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[GreenYes] Re: Recycle Offset Credits?

Title: [GreenYes] Re: Recycle Offset Credits?

Thanks for the excellent explanation, Neil.  Your description of 
Europe's experience with cap-and-trade is what makes me queasy about 
selling carbon credits based on my company's very real landfill 
prevention.  We want to save the Earth, and although we'd love to cash 
in on some idea that would work, one nation-state's coinage isn't 
worth much in the planetary long run.  It could be another financial 
shell game.  That's the reason our attorney, John Moore, asked if our 
manager researching the trading was head of the Greenwashing Department.

On the theme of afforestation, there's an exceptionally fine old book 
about how to reestablish native plant communities, farm without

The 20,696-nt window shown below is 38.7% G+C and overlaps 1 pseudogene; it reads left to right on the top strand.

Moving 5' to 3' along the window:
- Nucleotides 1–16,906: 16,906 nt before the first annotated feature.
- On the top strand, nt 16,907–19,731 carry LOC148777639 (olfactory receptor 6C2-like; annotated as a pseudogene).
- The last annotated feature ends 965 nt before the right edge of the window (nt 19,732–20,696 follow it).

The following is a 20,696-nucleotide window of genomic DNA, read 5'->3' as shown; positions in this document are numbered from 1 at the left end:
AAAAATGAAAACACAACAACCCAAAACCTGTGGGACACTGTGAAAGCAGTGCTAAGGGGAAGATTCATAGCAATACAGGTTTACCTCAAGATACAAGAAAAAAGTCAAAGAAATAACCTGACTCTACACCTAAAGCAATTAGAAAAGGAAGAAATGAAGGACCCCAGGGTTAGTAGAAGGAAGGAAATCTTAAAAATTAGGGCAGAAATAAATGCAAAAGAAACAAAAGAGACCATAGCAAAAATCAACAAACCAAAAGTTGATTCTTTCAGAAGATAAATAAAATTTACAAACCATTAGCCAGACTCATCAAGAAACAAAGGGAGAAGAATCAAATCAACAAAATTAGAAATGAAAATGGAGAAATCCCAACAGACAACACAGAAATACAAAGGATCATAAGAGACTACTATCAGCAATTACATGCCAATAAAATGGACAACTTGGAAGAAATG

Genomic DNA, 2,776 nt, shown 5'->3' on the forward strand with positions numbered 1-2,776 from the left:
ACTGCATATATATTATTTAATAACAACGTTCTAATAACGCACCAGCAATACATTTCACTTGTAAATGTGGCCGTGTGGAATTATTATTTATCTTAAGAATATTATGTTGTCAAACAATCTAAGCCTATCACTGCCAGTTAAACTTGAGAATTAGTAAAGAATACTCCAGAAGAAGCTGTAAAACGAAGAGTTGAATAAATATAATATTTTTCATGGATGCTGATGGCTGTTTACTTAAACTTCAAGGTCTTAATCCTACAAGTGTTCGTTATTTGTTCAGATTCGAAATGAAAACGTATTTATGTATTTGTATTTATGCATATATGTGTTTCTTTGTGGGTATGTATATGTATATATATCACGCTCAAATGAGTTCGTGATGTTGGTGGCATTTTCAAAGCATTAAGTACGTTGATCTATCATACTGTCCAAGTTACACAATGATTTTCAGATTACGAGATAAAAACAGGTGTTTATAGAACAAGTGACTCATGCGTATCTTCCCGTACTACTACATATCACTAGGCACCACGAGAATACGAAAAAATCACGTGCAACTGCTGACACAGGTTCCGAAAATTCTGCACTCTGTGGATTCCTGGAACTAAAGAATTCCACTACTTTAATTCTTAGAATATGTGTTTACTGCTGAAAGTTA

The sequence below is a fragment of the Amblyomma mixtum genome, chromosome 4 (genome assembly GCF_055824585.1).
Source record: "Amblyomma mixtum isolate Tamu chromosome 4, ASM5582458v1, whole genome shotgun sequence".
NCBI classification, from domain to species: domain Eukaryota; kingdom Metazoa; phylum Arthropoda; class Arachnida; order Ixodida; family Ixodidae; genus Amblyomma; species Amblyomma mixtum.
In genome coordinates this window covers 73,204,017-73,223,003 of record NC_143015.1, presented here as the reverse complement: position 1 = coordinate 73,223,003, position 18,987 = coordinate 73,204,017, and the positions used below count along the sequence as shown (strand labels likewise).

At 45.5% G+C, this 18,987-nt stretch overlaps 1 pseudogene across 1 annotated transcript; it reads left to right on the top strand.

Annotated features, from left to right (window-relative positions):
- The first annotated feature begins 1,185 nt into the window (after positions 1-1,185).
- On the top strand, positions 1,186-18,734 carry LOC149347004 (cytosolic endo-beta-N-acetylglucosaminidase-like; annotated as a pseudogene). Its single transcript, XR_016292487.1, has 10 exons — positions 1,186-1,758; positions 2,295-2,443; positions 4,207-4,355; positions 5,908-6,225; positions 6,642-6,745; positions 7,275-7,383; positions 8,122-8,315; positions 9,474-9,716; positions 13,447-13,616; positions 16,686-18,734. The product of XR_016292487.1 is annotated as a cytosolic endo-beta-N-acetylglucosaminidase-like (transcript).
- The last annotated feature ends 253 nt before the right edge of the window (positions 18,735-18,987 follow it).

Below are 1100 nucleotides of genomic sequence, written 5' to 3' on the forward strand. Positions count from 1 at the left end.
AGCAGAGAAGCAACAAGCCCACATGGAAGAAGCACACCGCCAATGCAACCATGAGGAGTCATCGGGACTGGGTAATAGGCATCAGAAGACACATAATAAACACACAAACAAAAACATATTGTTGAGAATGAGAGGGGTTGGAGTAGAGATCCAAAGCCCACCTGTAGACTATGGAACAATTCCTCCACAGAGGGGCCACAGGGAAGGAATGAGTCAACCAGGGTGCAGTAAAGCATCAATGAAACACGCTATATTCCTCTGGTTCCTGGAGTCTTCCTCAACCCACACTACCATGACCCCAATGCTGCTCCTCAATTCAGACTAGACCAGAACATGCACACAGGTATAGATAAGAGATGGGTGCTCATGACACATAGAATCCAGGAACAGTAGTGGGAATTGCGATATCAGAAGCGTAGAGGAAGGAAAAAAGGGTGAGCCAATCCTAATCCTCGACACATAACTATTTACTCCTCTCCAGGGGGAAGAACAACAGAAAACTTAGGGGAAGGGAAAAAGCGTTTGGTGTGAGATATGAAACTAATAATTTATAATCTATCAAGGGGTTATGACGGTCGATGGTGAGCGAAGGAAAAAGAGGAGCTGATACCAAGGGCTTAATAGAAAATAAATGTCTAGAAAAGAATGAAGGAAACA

plowing, and - incidentally - influence climates regionally.  It's The 
One Straw Revolution: An Introduction to Natural Farming by Masanobu 
Fukuoka, originally published in 1978 and reprinted  in 1992.  I got 
to be at a brown-bag lunch table with the distinguished Mr. Fukuoka in 
1979 or 1980 when he visited California.  He ran a farm in Japan that 
was both an academic demonstration and a working farm, and he passed 
around his snapshot album featuring various wonders, including oranges 
ripening on the tree despite being covered in snow.  His big 
assertion, if I recall correctly, was that large landscapes that had 
been mismanaged and were out of balance and plagued could be restored, 
starting with small but carefully chosen changes that would create a 
cascade of beneficial effects.  His examples included replacing 
nonnative grasses with native grasses - the "straws."  His ideas, 
which he demonstrated convincingly, would be useful in combating 
desertification and other climate-changing impacts.

Let the carefully chosen planting begin.  But let's also carefully 
think through carbon cap-and-trade.

Mary Lou